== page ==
QUAIL MUTTERINGS #10. My Front Yard (August 6, 2011)

QUAIL MUTTERINGS #10. My Front Yard (August 6, 2011)


It’s August 6th, and I’m still listening to and watching the young Cooper’s Hawks. Almost any time of day you can hear their sharp, raspy whistles coming from various areas around our front yard. Most hawks have similar sounding calls, but the volume and timber seem to vary with the species. Lately, I’m hearing both the Cooper’s loud, urgent calls as well as their descending whistles which they can do during flight. The canyon is filled with hawk sounds from daybreak to dusk which I find exhilarating.

These Accipiters careen through the canopy zooming like fighter jets between bushes and expertly threading through tree foliage. They quickly clip around rocks and tree trunks reminding me of a cutting horse skillfully maneuvering around barrels or cattle, except they are much faster and more agile. Sometimes when I’m sitting out on the front porch I feel like I’m observing an air show of F-14’s minus the deafening explosions created when the sound barrier is broken. The Red-tails spend more time up in the sky whereas these guys tend to hang lower, right in our line of sight.

During more calm periods of their day they seem to find respite in the bird bath out front. Now, these are no small birds, mind you. They are quite large, fourteen to twenty-one inches tall with a wingspan of up to three feet. Mostly I see small wrens and Black Phoebes enjoying the shallow layer of water spanning the top of the cement disk. They like to sit on the edge, then hop into the wetness and splash around, and go back to the side to shake off and preen themselves.

But it’s a whole different activity to witness these practically full-grown hawks do the same thing in this small amount of water. It’s during these times when you can notice the dark, broad bands on their tail feathers. Usually, one at a time will fly down and perch on the split-rail fence before hopping over to the bird bath to play in the water and flap around. When he’s had enough bath time he’ll crow-hop over the split-rail fence to the plow handle beyond for a perch. Sometimes they even fly up to the house to sit on the porch railings. I guess I don’t pose too much of a threat to them.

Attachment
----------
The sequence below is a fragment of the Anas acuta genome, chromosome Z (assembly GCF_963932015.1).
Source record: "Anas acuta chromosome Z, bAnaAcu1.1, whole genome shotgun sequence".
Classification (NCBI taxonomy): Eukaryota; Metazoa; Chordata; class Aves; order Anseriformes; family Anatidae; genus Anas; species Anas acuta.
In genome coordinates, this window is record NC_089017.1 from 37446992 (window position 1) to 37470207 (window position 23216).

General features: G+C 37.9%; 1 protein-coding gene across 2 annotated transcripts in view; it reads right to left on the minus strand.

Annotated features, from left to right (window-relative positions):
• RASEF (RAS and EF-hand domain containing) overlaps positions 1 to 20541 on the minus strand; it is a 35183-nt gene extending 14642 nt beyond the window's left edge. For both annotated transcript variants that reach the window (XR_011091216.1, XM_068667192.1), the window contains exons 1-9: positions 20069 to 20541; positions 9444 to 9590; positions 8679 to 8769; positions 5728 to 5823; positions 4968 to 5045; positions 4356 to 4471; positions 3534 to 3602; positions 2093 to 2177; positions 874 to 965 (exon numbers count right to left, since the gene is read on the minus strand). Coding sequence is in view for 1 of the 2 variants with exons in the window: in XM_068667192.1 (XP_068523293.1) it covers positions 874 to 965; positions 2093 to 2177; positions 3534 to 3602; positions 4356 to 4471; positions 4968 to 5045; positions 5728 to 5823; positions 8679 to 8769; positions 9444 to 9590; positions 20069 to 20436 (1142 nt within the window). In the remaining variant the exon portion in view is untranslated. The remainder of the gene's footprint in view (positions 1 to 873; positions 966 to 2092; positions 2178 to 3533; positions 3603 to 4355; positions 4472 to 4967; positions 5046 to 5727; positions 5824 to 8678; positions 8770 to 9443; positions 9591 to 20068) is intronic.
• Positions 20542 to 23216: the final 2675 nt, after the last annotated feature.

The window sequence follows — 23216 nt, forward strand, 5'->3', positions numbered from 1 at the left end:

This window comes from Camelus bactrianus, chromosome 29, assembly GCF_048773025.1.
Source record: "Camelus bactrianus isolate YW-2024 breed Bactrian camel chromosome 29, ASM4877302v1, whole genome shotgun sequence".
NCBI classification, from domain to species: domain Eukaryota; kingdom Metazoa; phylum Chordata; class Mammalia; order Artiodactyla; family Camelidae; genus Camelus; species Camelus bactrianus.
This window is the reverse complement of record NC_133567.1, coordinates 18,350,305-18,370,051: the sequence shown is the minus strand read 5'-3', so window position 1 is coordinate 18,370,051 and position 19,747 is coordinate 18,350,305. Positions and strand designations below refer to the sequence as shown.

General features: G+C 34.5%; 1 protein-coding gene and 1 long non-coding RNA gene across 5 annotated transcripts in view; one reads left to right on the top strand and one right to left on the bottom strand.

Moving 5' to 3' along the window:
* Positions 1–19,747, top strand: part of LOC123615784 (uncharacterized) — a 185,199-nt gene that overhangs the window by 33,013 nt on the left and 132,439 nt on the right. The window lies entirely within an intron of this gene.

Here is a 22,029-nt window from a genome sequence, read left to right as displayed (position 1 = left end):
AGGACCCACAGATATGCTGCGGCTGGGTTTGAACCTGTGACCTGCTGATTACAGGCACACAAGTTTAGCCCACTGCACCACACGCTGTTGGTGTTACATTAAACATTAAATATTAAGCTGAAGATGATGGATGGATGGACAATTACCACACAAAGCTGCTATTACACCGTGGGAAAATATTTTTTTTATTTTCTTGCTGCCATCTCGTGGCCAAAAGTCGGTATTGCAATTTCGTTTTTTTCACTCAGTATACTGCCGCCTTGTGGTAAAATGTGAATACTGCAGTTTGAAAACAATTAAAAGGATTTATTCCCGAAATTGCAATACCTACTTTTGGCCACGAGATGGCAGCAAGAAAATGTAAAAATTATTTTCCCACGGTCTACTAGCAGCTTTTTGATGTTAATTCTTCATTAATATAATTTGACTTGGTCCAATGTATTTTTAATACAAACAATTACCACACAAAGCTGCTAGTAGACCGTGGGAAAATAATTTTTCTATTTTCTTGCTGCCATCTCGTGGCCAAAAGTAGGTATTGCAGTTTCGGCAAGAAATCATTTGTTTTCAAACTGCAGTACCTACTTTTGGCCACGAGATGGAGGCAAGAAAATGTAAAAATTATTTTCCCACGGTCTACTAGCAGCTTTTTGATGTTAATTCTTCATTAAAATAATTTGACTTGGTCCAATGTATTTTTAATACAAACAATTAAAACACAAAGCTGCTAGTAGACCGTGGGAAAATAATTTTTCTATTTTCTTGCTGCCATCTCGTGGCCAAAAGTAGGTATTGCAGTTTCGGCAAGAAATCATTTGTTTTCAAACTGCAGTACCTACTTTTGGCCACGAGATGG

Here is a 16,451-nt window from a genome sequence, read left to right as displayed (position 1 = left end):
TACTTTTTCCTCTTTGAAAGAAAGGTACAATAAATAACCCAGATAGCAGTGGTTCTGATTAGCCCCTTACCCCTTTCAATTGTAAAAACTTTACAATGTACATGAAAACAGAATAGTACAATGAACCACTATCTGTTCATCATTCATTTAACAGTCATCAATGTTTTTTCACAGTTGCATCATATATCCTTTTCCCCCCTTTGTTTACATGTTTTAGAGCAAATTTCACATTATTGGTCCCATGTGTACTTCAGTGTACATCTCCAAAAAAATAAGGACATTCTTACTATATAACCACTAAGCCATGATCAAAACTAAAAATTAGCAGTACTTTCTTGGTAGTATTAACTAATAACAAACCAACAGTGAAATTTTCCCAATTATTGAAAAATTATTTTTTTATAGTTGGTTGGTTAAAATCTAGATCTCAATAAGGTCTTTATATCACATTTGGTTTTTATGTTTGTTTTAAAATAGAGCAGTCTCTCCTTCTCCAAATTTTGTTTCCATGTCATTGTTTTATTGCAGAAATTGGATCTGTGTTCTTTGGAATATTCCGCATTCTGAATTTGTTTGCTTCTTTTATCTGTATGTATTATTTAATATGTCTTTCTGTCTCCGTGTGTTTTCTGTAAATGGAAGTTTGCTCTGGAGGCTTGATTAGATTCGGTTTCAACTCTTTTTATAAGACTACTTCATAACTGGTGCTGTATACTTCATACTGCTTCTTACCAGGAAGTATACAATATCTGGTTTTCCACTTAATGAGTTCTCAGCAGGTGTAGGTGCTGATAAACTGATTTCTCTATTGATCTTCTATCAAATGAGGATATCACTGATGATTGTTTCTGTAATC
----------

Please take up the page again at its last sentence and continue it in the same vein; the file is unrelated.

I’m wondering now how much longer these Accipiters will call our front yard their home. I suppose that they too, like my Red-tail friends, will grow up and move on. At least to a larger territory than just my view from the front porch. We leave in a week to take our son up to Chico State University and will be gone for ten days. Will my feathered family still be here when I get back? Or will I miss them too at the end of summer?

Chance feels ready, for the most part, to embark on his new college adventure and I realize, at least in my head, that it’s time for my youngest to spread his wings and leave the nest. But my heart is probably going to have a rough time of it. We’ll both, he and I, embark on a new chapter in our lives. Each of us will practice letting go while at the same time, inevitably, grasp for something new to hold onto. He’ll have his x-country running and engineering classes to focus on, along with a whole host of new college experiences, no doubt. I wish him well and hope he’s ready.

But what about me? Am I ready? Is a mother ever ready either to raise a child, with all those unforeseen situations; or to step back, just enough, when it’s time for them to be on their own? When there are younger ones to continue to care for when the older one leaves, the brunt of the loss is probably not as much. But when it’s my youngest, and the last one, how will it feel?

I remember my mom going through a tough patch when both my sister and I were in college. We just thought she ought to “adopt another kid.” What did we know? Ultimately, she found her way by focusing on her job, but also allowing herself more time to explore her interests. Taking classes, volunteering, working, and caring for her many animals filled the time so that the space in her heart could slowly fill with other things, or at least different proportions of the same things.

Now, as the parents of the young Cooper’s Hawks allow their young more responsibilities to care for themselves, they, the adults, can fly farther away and for longer periods of time. In their world, it’s the adults that leave the children when the time comes. For us, it seems, it’s the other way around.